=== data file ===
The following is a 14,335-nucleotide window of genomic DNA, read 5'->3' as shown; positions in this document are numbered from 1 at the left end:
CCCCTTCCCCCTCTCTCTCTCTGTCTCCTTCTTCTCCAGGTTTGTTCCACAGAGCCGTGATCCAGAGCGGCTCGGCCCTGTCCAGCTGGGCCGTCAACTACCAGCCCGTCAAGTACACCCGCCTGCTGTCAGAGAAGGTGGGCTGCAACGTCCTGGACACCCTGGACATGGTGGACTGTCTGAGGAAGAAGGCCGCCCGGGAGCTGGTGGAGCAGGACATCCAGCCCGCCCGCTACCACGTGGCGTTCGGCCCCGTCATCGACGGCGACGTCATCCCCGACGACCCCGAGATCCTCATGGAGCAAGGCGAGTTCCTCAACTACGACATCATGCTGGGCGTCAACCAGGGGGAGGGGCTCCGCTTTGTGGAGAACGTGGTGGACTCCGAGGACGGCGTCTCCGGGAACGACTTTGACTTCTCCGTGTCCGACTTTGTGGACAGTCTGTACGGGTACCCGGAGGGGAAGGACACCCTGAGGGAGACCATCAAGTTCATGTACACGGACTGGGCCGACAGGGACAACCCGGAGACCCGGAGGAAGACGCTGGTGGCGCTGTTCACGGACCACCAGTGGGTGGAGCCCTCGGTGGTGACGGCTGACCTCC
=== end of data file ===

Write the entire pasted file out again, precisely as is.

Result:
The following is a 14,335-nucleotide window of genomic DNA, read 5'->3' as shown; positions in this document are numbered from 1 at the left end:
CCCCTTCCCCCTCTCTCTCTCTGTCTCCTTCTTCTCCAGGTTTGTTCCACAGAGCCGTGATCCAGAGCGGCTCGGCCCTGTCCAGCTGGGCCGTCAACTACCAGCCCGTCAAGTACACCCGCCTGCTGTCAGAGAAGGTGGGCTGCAACGTCCTGGACACCCTGGACATGGTGGACTGTCTGAGGAAGAAGGCCGCCCGGGAGCTGGTGGAGCAGGACATCCAGCCCGCCCGCTACCACGTGGCGTTCGGCCCCGTCATCGACGGCGACGTCATCCCCGACGACCCCGAGATCCTCATGGAGCAAGGCGAGTTCCTCAACTACGACATCATGCTGGGCGTCAACCAGGGGGAGGGGCTCCGCTTTGTGGAGAACGTGGTGGACTCCGAGGACGGCGTCTCCGGGAACGACTTTGACTTCTCCGTGTCCGACTTTGTGGACAGTCTGTACGGGTACCCGGAGGGGAAGGACACCCTGAGGGAGACCATCAAGTTCATGTACACGGACTGGGCCGACAGGGACAACCCGGAGACCCGGAGGAAGACGCTGGTGGCGCTGTTCACGGACCACCAGTGGGTGGAGCCCTCGGTGGTGACGGCTGACCTCC